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Tel Aviv Asks E-Scooter Companies to Scoot Over

Officials are "tired of scooters being thrown around and disturbing the sidewalks," according to a letter sent to e-scooter and bike sharing operators

Lior Gutman 14:3819.05.19
In Tel Aviv, the electric scooter is fast becoming the new transportation mode of choice, and officials are not happy. In recent weeks, Tel Aviv has sent letters to e-scooter and bike sharing operators in the city, outlining guidelines that will regulate the activities of these companies throughout its streets.

 

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The announcement was sent because officials are "tired of scooters being thrown around and disturbing the sidewalks," the letter read. The city recognizes the importance of e-scooters and bikes, it said, but there has been a growing number of complaints about vehicles blocking sidewalks and pedestrian walkways. Companies will need to ensure their vehicles will not block bus stops or crosswalks, and that no more than three vehicles are left together, except for outside train stations and stadiums, the letter said.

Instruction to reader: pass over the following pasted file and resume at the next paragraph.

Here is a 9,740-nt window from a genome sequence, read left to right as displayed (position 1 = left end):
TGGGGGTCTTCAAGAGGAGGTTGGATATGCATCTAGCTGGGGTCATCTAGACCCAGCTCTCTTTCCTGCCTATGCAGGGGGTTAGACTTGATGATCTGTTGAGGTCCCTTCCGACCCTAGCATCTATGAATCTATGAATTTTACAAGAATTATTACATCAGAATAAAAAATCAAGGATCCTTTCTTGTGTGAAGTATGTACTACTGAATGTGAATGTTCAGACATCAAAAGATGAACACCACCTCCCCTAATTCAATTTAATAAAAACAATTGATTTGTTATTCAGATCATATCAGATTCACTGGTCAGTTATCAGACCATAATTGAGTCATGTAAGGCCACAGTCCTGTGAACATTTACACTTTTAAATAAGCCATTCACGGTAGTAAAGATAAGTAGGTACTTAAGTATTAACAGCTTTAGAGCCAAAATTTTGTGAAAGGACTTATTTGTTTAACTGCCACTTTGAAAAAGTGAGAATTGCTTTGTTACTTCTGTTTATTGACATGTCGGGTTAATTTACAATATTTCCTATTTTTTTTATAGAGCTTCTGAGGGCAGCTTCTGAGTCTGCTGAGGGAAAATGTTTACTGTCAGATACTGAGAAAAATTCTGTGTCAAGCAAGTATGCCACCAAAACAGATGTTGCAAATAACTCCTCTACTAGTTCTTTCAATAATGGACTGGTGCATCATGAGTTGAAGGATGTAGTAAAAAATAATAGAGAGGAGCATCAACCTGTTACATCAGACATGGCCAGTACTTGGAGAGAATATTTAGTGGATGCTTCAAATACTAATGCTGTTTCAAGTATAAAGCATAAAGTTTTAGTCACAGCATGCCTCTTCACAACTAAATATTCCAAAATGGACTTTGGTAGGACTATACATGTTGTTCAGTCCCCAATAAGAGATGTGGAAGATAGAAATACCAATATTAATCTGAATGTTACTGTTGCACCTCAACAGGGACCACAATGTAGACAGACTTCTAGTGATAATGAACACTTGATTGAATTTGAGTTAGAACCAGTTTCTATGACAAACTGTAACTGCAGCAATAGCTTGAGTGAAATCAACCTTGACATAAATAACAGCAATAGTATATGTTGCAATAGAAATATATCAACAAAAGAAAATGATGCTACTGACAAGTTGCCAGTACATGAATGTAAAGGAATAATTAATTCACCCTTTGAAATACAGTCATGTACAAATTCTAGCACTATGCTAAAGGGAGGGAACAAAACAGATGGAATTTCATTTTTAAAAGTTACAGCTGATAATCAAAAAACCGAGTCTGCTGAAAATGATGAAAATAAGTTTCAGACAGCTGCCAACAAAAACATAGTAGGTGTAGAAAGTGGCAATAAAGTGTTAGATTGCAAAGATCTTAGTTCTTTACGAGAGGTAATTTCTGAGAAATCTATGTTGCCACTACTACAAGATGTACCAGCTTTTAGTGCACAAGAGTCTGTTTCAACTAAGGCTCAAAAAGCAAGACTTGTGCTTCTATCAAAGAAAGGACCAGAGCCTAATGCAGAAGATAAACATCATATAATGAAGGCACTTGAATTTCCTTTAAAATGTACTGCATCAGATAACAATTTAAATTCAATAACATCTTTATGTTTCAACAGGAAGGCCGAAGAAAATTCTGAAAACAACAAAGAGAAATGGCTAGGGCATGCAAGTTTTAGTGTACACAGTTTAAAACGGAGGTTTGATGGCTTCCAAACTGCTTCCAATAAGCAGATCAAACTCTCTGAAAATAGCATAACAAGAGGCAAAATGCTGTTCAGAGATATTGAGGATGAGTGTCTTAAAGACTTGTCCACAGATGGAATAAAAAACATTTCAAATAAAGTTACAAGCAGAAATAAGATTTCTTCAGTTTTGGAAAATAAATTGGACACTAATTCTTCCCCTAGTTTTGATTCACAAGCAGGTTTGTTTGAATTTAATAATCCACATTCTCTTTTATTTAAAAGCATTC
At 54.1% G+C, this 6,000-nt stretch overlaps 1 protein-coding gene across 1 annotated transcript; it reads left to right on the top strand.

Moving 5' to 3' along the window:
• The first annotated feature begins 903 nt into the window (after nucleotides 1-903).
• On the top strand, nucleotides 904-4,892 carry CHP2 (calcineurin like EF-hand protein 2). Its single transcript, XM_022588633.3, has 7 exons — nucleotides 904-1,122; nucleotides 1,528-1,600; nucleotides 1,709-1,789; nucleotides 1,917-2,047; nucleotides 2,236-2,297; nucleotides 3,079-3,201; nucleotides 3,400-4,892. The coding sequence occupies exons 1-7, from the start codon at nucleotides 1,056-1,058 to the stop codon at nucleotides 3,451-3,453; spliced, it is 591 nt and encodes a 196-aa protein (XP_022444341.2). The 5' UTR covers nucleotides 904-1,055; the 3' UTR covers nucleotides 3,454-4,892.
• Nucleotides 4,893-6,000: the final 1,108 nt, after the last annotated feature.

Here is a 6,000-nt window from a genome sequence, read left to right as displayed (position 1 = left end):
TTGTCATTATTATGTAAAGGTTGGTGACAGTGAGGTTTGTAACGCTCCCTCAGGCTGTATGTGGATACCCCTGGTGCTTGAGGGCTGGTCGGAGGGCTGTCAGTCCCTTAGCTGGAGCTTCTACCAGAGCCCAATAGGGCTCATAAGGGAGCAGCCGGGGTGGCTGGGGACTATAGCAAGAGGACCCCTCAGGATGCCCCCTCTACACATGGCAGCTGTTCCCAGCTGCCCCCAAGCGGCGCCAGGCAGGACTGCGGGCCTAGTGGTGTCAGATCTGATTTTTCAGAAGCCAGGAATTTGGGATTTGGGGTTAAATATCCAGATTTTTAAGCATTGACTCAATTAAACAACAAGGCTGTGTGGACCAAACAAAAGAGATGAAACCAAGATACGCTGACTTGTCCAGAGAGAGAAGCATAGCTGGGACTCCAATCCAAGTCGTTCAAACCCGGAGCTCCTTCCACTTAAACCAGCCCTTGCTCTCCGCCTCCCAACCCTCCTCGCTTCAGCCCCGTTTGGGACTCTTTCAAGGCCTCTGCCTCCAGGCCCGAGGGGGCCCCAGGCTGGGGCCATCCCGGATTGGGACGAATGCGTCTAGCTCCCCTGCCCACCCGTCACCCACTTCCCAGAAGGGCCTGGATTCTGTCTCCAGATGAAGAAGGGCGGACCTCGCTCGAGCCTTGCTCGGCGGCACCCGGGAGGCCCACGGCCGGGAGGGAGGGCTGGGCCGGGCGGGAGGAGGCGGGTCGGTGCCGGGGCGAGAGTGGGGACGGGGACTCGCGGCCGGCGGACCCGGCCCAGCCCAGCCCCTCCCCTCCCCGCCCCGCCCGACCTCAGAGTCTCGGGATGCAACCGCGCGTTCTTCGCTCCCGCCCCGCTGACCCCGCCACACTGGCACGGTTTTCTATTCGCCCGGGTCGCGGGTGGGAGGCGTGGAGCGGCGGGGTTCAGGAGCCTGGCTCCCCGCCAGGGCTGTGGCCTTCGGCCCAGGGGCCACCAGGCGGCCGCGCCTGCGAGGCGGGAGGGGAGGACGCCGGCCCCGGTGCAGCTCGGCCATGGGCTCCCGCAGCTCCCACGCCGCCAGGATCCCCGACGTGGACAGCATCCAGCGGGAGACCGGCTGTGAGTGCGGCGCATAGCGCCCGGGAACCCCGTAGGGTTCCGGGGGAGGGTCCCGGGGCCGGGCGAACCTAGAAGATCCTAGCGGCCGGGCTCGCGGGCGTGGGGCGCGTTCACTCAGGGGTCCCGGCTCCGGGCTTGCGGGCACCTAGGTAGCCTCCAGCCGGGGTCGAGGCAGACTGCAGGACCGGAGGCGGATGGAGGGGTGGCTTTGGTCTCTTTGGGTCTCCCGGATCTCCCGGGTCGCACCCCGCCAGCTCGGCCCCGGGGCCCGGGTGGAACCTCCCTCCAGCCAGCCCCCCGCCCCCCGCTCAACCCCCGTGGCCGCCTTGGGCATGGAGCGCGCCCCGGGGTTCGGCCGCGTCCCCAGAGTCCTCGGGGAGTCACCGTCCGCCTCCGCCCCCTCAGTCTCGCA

Electric scooter in Tel Aviv. Photo: Nitsan Saddan Electric scooter in Tel Aviv. Photo: Nitsan Saddan
Micro-mobility operates in Tel Aviv include bike-sharing company Mobike, and e-scooter operators Los Angeles-headquartered Bird, Berlin-based Wind, Lime (incorporated as Neutron Holdings Inc.), and Israel-based Leo. Ofo was available for a few short months in 2018 but shut its local operation as part of a global pullout.

 

In the event that companies fail to comply with the outlined rules, the city reserves the right to take legal measures against operators, including confiscating their vehicles without warning and charging the companies according to the expenses involved, the letter said.
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